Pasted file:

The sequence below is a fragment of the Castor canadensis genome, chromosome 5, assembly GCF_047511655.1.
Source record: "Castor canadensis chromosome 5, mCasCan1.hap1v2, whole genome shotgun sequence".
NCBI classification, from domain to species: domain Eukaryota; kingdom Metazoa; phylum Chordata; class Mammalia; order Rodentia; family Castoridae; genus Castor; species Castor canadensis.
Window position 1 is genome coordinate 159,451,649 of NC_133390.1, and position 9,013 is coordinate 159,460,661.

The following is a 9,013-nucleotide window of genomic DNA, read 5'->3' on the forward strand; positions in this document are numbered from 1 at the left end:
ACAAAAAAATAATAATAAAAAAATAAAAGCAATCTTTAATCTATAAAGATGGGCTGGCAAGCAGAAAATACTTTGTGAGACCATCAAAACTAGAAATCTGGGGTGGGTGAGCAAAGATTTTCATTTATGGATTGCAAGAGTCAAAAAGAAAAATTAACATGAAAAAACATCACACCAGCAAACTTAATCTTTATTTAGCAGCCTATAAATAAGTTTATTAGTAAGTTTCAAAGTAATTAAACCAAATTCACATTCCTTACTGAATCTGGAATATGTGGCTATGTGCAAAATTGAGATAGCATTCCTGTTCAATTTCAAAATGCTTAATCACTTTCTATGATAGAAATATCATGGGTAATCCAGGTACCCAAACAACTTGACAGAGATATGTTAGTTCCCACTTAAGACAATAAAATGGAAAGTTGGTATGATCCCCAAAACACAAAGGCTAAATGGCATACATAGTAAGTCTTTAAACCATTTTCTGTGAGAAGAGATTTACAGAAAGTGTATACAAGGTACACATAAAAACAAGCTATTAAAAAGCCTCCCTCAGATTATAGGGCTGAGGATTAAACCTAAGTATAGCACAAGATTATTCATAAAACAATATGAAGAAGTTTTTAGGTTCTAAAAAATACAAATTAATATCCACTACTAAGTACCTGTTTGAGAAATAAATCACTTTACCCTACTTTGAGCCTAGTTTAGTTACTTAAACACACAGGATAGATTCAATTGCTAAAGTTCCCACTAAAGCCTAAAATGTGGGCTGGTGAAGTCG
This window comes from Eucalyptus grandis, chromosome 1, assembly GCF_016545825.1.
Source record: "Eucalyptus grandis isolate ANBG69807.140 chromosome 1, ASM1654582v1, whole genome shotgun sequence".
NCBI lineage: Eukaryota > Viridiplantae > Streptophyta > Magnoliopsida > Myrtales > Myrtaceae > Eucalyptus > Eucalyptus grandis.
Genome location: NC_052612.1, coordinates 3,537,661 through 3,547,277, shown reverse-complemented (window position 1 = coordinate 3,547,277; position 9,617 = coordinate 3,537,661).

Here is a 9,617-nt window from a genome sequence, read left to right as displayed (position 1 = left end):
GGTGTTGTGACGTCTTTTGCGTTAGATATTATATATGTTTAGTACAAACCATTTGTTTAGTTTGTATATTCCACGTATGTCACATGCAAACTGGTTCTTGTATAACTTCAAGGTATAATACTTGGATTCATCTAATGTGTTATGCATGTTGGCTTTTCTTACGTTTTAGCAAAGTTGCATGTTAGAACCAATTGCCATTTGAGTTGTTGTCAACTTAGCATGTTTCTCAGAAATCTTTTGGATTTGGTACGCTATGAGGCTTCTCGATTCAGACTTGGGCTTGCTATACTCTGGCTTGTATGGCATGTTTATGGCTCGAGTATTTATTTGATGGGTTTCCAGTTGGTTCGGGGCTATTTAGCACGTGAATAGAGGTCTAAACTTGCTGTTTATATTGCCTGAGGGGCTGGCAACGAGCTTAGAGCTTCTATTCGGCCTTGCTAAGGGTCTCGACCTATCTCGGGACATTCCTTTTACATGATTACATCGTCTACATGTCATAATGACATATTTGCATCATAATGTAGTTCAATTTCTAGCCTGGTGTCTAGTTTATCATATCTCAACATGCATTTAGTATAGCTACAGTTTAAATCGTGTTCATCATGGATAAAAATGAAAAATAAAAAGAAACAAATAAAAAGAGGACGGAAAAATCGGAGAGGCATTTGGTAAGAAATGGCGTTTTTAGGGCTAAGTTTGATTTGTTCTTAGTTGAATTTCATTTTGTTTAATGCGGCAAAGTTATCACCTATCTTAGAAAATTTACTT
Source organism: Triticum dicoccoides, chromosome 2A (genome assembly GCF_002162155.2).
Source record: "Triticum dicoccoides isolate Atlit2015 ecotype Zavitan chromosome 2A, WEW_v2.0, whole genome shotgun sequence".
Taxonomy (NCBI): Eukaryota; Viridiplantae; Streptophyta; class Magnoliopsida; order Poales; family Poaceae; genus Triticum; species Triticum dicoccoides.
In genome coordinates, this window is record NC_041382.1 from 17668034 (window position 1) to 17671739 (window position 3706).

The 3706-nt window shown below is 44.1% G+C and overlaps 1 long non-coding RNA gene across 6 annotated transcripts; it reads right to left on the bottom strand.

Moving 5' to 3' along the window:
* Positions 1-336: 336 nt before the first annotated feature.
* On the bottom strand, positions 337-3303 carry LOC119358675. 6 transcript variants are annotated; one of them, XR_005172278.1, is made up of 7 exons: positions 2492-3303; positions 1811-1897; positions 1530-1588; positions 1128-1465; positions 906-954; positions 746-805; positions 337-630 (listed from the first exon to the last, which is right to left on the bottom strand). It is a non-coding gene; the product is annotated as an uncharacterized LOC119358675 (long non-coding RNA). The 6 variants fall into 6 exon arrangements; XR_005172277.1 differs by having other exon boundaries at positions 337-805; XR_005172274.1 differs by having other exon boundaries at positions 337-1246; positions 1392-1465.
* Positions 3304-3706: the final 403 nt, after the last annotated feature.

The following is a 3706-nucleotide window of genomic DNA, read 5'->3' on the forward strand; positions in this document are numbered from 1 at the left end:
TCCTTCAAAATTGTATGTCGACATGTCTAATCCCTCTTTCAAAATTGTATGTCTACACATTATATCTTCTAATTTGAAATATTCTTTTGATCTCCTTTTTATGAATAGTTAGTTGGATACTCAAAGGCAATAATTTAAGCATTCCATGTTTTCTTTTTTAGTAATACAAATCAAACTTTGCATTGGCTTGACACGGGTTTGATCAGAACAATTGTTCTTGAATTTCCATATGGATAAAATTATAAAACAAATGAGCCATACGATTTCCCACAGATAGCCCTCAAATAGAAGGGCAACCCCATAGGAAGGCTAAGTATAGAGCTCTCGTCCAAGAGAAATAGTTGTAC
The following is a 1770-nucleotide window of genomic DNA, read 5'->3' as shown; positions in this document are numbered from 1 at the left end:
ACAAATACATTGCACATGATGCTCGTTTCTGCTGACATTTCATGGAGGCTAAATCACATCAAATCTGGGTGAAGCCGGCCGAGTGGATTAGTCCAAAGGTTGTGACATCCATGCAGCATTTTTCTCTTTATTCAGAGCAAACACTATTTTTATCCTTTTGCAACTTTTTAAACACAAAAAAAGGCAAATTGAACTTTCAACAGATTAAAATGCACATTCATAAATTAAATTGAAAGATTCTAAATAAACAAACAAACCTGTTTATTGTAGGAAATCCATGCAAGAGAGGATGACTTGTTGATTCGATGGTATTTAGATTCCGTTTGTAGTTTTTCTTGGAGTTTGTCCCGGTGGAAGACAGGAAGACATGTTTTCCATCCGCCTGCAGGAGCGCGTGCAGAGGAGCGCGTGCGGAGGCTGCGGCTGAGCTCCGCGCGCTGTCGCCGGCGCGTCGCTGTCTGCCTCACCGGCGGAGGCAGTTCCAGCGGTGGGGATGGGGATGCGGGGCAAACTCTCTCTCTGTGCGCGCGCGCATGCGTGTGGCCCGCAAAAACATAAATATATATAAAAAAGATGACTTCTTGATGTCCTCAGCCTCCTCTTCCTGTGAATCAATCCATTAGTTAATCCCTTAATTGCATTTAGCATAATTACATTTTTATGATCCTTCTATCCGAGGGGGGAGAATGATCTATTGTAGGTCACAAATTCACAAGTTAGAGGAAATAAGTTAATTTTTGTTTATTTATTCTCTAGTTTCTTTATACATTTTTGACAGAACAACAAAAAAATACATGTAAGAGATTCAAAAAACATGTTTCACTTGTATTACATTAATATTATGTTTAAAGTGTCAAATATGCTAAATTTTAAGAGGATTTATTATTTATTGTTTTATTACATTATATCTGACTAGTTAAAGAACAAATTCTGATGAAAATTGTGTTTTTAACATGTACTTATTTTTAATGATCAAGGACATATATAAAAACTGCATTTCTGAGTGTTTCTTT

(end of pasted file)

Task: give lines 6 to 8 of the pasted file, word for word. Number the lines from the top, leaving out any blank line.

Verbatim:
ACAAAAAAATAATAATAAAAAAATAAAAGCAATCTTTAATCTATAAAGATGGGCTGGCAAGCAGAAAATACTTTGTGAGACCATCAAAACTAGAAATCTGGGGTGGGTGAGCAAAGATTTTCATTTATGGATTGCAAGAGTCAAAAAGAAAAATTAACATGAAAAAACATCACACCAGCAAACTTAATCTTTATTTAGCAGCCTATAAATAAGTTTATTAGTAAGTTTCAAAGTAATTAAACCAAATTCACATTCCTTACTGAATCTGGAATATGTGGCTATGTGCAAAATTGAGATAGCATTCCTGTTCAATTTCAAAATGCTTAATCACTTTCTATGATAGAAATATCATGGGTAATCCAGGTACCCAAACAACTTGACAGAGATATGTTAGTTCCCACTTAAGACAATAAAATGGAAAGTTGGTATGATCCCCAAAACACAAAGGCTAAATGGCATACATAGTAAGTCTTTAAACCATTTTCTGTGAGAAGAGATTTACAGAAAGTGTATACAAGGTACACATAAAAACAAGCTATTAAAAAGCCTCCCTCAGATTATAGGGCTGAGGATTAAACCTAAGTATAGCACAAGATTATTCATAAAACAATATGAAGAAGTTTTTAGGTTCTAAAAAATACAAATTAATATCCACTACTAAGTACCTGTTTGAGAAATAAATCACTTTACCCTACTTTGAGCCTAGTTTAGTTACTTAAACACACAGGATAGATTCAATTGCTAAAGTTCCCACTAAAGCCTAAAATGTGGGCTGGTGAAGTCG
This window comes from Eucalyptus grandis, chromosome 1, assembly GCF_016545825.1.
Source record: "Eucalyptus grandis isolate ANBG69807.140 chromosome 1, ASM1654582v1, whole genome shotgun sequence".